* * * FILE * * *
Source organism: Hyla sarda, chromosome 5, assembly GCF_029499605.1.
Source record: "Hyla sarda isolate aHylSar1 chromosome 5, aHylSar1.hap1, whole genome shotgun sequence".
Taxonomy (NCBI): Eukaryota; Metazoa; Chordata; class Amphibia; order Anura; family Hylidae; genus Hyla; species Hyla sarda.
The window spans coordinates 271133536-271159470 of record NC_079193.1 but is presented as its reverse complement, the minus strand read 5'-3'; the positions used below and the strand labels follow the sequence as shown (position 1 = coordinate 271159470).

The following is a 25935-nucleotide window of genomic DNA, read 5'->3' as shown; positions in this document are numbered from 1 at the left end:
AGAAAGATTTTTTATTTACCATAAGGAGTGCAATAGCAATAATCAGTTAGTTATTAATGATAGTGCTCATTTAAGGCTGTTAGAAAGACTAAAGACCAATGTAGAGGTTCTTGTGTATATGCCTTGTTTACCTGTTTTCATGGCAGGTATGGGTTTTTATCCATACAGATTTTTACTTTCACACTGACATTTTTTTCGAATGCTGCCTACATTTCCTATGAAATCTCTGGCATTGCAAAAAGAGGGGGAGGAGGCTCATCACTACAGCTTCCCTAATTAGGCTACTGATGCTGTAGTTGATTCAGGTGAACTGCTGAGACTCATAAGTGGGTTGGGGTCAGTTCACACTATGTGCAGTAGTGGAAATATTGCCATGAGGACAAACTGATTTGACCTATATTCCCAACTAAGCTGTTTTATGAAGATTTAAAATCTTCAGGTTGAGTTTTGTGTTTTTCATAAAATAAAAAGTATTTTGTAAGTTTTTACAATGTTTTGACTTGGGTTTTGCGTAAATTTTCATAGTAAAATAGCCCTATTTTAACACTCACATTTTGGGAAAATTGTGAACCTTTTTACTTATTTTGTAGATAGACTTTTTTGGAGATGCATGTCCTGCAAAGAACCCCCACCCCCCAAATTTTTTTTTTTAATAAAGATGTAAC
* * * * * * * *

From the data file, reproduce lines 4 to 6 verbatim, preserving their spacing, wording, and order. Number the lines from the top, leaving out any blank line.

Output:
The window spans coordinates 271133536-271159470 of record NC_079193.1 but is presented as its reverse complement, the minus strand read 5'-3'; the positions used below and the strand labels follow the sequence as shown (position 1 = coordinate 271159470).

The following is a 25935-nucleotide window of genomic DNA, read 5'->3' as shown; positions in this document are numbered from 1 at the left end:
AGAAAGATTTTTTATTTACCATAAGGAGTGCAATAGCAATAATCAGTTAGTTATTAATGATAGTGCTCATTTAAGGCTGTTAGAAAGACTAAAGACCAATGTAGAGGTTCTTGTGTATATGCCTTGTTTACCTGTTTTCATGGCAGGTATGGGTTTTTATCCATACAGATTTTTACTTTCACACTGACATTTTTTTCGAATGCTGCCTACATTTCCTATGAAATCTCTGGCATTGCAAAAAGAGGGGGAGGAGGCTCATCACTACAGCTTCCCTAATTAGGCTACTGATGCTGTAGTTGATTCAGGTGAACTGCTGAGACTCATAAGTGGGTTGGGGTCAGTTCACACTATGTGCAGTAGTGGAAATATTGCCATGAGGACAAACTGATTTGACCTATATTCCCAACTAAGCTGTTTTATGAAGATTTAAAATCTTCAGGTTGAGTTTTGTGTTTTTCATAAAATAAAAAGTATTTTGTAAGTTTTTACAATGTTTTGACTTGGGTTTTGCGTAAATTTTCATAGTAAAATAGCCCTATTTTAACACTCACATTTTGGGAAAATTGTGAACCTTTTTACTTATTTTGTAGATAGACTTTTTTGGAGATGCATGTCCTGCAAAGAACCCCCACCCCCCAAATTTTTTTTTTTAATAAAGATGTAAC